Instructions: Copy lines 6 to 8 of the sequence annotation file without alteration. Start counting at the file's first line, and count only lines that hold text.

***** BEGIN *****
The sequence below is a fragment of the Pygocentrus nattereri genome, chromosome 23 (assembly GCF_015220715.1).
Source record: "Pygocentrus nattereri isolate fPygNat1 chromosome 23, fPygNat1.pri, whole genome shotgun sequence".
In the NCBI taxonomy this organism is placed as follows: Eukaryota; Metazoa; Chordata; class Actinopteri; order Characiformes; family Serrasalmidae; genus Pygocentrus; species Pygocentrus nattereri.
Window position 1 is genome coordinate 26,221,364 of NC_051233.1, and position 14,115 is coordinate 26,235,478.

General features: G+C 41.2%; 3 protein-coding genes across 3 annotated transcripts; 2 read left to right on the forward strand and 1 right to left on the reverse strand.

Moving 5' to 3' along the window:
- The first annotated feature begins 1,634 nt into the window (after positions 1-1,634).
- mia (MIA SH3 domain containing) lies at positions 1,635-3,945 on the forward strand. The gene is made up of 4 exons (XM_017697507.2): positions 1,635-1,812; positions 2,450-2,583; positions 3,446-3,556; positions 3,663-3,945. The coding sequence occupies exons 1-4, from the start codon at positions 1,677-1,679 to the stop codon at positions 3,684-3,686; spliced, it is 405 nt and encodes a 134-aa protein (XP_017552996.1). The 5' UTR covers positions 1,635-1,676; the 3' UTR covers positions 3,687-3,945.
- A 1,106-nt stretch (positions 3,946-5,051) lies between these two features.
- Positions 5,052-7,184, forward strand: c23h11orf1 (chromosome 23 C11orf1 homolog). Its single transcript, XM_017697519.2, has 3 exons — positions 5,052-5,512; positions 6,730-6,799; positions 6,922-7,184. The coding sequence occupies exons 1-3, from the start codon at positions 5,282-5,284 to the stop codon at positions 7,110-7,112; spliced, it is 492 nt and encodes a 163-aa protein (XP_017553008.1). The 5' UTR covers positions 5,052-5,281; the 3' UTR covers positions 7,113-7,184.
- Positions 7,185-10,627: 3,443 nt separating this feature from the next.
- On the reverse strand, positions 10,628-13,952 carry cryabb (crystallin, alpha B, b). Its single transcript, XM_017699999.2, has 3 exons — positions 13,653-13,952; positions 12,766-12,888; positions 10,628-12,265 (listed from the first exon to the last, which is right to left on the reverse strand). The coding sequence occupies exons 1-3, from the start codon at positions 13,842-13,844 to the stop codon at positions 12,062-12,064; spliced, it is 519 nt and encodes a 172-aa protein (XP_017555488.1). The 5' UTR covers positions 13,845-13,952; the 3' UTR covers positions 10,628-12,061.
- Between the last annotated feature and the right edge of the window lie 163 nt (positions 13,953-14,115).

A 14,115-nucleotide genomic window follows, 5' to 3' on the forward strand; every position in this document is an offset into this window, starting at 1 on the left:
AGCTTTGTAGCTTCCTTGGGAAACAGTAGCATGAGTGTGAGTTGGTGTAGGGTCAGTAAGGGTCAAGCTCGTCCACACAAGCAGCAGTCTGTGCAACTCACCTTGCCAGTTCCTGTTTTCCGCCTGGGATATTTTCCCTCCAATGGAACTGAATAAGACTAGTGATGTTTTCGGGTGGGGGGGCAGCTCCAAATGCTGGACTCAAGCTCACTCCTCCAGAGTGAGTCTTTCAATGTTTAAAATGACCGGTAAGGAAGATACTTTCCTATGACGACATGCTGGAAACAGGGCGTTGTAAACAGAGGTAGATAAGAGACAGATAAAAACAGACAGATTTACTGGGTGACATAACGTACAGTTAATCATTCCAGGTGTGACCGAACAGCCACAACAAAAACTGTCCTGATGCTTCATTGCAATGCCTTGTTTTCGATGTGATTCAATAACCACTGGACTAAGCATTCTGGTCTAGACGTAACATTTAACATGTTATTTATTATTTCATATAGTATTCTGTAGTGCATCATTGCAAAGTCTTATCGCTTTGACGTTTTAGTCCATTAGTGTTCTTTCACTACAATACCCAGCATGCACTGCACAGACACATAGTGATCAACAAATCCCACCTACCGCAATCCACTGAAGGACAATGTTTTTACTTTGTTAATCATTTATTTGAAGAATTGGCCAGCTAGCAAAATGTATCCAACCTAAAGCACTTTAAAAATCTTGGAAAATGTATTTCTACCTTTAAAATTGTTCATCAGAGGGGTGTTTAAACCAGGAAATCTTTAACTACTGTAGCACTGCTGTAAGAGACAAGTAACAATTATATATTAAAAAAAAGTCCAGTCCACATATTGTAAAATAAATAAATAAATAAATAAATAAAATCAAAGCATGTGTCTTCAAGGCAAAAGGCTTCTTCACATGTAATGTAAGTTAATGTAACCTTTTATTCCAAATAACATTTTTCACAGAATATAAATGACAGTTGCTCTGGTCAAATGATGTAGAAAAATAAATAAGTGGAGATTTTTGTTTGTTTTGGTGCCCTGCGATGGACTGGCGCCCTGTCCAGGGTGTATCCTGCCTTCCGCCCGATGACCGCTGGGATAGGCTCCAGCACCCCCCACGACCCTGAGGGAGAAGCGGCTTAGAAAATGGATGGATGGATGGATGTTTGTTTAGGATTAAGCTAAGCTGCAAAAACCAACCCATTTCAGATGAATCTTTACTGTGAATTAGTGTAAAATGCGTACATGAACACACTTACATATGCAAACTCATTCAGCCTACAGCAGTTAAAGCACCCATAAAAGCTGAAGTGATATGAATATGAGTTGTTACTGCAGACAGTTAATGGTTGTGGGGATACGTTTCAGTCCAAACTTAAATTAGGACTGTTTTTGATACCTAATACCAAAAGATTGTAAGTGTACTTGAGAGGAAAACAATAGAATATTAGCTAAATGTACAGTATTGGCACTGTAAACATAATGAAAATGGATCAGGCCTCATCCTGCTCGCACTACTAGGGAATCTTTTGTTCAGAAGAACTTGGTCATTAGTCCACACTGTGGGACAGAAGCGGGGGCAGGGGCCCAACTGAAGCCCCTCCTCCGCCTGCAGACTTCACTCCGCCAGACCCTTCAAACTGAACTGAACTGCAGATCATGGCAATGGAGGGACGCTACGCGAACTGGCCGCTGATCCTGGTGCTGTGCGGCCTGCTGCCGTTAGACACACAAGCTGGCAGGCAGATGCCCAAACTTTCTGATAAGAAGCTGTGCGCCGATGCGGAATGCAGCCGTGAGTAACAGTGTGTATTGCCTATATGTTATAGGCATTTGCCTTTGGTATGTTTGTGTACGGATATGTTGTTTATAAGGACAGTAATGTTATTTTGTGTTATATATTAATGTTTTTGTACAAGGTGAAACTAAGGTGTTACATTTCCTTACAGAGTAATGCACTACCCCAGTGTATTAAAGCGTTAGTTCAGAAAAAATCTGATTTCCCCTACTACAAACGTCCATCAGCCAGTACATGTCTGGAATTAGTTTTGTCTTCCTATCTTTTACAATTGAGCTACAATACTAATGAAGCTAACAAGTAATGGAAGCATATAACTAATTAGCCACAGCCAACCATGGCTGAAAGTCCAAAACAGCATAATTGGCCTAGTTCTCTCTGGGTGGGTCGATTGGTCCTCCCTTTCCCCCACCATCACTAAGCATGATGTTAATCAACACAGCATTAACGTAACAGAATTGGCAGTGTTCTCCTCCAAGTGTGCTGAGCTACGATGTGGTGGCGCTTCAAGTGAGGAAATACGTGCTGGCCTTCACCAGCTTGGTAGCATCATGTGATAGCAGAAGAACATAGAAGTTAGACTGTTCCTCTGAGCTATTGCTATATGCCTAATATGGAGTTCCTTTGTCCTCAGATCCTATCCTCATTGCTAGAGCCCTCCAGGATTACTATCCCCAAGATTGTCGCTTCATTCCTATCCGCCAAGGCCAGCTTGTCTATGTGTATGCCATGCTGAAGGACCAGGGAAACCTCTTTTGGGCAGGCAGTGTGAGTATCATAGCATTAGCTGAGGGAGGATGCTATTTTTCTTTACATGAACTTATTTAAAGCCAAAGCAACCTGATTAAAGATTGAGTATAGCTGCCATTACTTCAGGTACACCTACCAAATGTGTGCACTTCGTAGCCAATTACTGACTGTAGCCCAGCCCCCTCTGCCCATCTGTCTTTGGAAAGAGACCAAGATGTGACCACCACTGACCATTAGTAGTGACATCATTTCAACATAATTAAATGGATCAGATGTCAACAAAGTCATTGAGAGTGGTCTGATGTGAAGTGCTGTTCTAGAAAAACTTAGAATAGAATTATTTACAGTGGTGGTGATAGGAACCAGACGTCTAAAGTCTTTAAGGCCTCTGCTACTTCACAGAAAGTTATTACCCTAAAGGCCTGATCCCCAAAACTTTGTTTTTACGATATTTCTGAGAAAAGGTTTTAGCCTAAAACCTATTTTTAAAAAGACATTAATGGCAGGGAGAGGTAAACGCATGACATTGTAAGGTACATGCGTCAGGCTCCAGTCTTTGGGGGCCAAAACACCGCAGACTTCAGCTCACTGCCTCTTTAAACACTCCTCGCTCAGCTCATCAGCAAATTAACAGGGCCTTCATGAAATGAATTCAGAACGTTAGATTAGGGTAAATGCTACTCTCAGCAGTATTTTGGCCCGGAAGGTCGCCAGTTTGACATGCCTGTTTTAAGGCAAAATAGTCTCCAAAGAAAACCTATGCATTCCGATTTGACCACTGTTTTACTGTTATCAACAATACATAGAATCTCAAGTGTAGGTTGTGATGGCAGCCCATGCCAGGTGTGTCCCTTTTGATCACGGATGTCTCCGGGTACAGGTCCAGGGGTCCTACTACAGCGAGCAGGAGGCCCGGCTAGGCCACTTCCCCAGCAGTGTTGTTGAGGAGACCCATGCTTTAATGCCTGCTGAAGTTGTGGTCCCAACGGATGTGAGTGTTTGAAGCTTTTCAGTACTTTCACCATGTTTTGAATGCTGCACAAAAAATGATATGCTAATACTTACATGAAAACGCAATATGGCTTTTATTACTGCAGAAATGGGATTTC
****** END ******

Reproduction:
Moving 5' to 3' along the window:
- The first annotated feature begins 1,634 nt into the window (after positions 1-1,634).
- mia (MIA SH3 domain containing) lies at positions 1,635-3,945 on the forward strand. The gene is made up of 4 exons (XM_017697507.2): positions 1,635-1,812; positions 2,450-2,583; positions 3,446-3,556; positions 3,663-3,945. The coding sequence occupies exons 1-4, from the start codon at positions 1,677-1,679 to the stop codon at positions 3,684-3,686; spliced, it is 405 nt and encodes a 134-aa protein (XP_017552996.1). The 5' UTR covers positions 1,635-1,676; the 3' UTR covers positions 3,687-3,945.